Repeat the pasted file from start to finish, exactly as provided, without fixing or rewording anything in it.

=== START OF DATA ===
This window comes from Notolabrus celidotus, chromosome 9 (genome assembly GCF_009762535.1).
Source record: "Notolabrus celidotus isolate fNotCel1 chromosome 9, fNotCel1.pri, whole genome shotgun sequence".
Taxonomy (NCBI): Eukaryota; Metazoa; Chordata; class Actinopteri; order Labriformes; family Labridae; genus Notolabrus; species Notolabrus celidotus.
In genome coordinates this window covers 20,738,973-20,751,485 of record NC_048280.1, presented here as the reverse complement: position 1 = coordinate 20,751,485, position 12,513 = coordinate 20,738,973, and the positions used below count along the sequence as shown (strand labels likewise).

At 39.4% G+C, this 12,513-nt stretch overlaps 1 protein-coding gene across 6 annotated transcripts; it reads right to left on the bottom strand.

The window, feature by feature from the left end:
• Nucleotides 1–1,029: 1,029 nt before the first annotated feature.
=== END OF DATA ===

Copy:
This window comes from Notolabrus celidotus, chromosome 9 (genome assembly GCF_009762535.1).
Source record: "Notolabrus celidotus isolate fNotCel1 chromosome 9, fNotCel1.pri, whole genome shotgun sequence".
Taxonomy (NCBI): Eukaryota; Metazoa; Chordata; class Actinopteri; order Labriformes; family Labridae; genus Notolabrus; species Notolabrus celidotus.
In genome coordinates this window covers 20,738,973-20,751,485 of record NC_048280.1, presented here as the reverse complement: position 1 = coordinate 20,751,485, position 12,513 = coordinate 20,738,973, and the positions used below count along the sequence as shown (strand labels likewise).

At 39.4% G+C, this 12,513-nt stretch overlaps 1 protein-coding gene across 6 annotated transcripts; it reads right to left on the bottom strand.

The window, feature by feature from the left end:
• Nucleotides 1–1,029: 1,029 nt before the first annotated feature.